New Egyptian Journal of Microbiology

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Induction of resistance and biocontrol of rhizoctonia in cotton against damping-off disease by rhizosphere microorganisms.

A A El-Mehalawy, S M Hassanin, N M Hassanin, S A Zaki


Addition of fishmeal to the soil infested with the pathogen led to a remarkable reduction in the percentage of disease compared to the soil non-amended with fishmeal. 28 fungal isolates, 22 yeast isolates, 43 isolates of actinomycetes and 8 isolates of bacteria were isolated from the rhizosphere associated soil of cotton plant. Three fungal isolates, 3 yeast isolates, 4 isolates of actinomycetes and 4 isolates of bacteria were characterized by their potent and remarkable antagonistic activities, and were identified as: Eupenicillium senticosum, Penicillium herquer, Trichoderma viride, Hansenula arabitolgenes, Candida incommunis and Candida steatolytica, Streptomyces erumpens, S. purpureus, S. aurantiacus, S. microflavus , Arthrobacter ramosus, Aureobacterium terregens, Curtobacterium pusillum and Pseudomonas putida respectively. The use of a mixture of fungal, yeast, actinomycete and bacterial species led to an increase in inhibition of the pathogen, an increase in induction of resistance of cotton plant and an increase in growth measurements of cotton plant than each of them alone. Candida incommunis, S. purpueus and A. ramosus have the ability of solubilizing phosphate and have the ability for production of indolacetic acid (IAA) and siderophores.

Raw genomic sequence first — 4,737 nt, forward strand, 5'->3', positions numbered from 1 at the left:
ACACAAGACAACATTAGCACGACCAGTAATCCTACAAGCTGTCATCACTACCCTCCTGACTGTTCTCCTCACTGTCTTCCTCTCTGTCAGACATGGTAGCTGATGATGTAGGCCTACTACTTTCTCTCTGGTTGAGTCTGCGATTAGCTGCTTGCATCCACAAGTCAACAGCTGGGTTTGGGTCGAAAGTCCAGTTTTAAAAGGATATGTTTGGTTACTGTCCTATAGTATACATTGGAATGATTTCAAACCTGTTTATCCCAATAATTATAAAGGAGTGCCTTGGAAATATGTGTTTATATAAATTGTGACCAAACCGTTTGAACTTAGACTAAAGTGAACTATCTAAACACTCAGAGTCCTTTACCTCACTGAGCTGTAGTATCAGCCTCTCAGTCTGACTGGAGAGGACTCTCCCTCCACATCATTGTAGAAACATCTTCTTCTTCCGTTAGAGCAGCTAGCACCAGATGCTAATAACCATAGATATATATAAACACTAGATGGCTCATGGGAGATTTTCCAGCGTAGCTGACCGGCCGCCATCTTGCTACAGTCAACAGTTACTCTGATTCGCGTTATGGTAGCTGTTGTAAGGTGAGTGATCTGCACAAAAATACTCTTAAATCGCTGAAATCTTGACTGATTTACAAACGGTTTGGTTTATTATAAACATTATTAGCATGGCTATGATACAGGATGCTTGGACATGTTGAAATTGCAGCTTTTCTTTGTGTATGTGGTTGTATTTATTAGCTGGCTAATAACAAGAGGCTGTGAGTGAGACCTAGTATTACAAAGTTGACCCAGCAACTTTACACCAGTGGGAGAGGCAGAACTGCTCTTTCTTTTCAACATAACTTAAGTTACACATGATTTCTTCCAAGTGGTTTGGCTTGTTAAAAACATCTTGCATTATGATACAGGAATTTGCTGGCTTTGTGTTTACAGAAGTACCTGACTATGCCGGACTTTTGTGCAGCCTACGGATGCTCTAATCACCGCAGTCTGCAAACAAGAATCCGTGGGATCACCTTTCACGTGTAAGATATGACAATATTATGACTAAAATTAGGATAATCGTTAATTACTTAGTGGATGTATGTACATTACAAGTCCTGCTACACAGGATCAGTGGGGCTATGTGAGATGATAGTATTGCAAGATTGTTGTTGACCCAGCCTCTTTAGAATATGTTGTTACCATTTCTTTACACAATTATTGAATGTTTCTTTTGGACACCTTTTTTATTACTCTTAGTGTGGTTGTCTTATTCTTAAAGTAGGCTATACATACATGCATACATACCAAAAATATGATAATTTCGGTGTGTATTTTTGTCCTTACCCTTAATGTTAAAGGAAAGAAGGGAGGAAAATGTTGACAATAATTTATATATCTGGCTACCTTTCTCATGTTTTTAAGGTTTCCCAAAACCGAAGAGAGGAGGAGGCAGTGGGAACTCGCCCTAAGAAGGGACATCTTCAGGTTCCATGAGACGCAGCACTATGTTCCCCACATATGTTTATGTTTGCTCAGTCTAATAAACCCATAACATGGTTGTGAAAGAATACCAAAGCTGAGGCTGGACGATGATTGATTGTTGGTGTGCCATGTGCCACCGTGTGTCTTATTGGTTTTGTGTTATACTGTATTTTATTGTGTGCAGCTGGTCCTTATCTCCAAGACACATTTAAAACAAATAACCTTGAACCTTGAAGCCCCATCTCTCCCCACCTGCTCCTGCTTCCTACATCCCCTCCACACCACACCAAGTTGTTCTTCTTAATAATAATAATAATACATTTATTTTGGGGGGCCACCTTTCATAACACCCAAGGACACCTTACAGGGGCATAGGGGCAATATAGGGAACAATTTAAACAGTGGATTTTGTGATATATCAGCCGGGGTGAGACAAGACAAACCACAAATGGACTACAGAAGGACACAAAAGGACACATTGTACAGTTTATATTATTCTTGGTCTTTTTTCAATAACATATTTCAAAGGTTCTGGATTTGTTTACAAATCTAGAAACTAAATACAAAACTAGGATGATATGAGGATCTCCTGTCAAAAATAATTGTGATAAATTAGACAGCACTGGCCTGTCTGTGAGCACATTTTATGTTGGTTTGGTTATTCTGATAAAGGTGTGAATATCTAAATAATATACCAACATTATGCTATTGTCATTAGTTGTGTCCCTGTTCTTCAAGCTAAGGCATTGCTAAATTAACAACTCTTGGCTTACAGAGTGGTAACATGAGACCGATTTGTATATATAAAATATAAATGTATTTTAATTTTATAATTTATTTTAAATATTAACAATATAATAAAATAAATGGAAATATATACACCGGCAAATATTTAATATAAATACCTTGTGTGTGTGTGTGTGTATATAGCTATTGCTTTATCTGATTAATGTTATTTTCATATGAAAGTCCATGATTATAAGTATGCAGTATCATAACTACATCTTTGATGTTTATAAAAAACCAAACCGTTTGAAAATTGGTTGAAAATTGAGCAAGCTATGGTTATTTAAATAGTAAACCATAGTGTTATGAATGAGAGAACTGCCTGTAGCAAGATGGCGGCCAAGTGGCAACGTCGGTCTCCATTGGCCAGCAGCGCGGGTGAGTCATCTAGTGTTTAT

New Egyptian Journal of Microbiology Vol. 17 (2) 2007: pp. 148-168
AJOL African Journals Online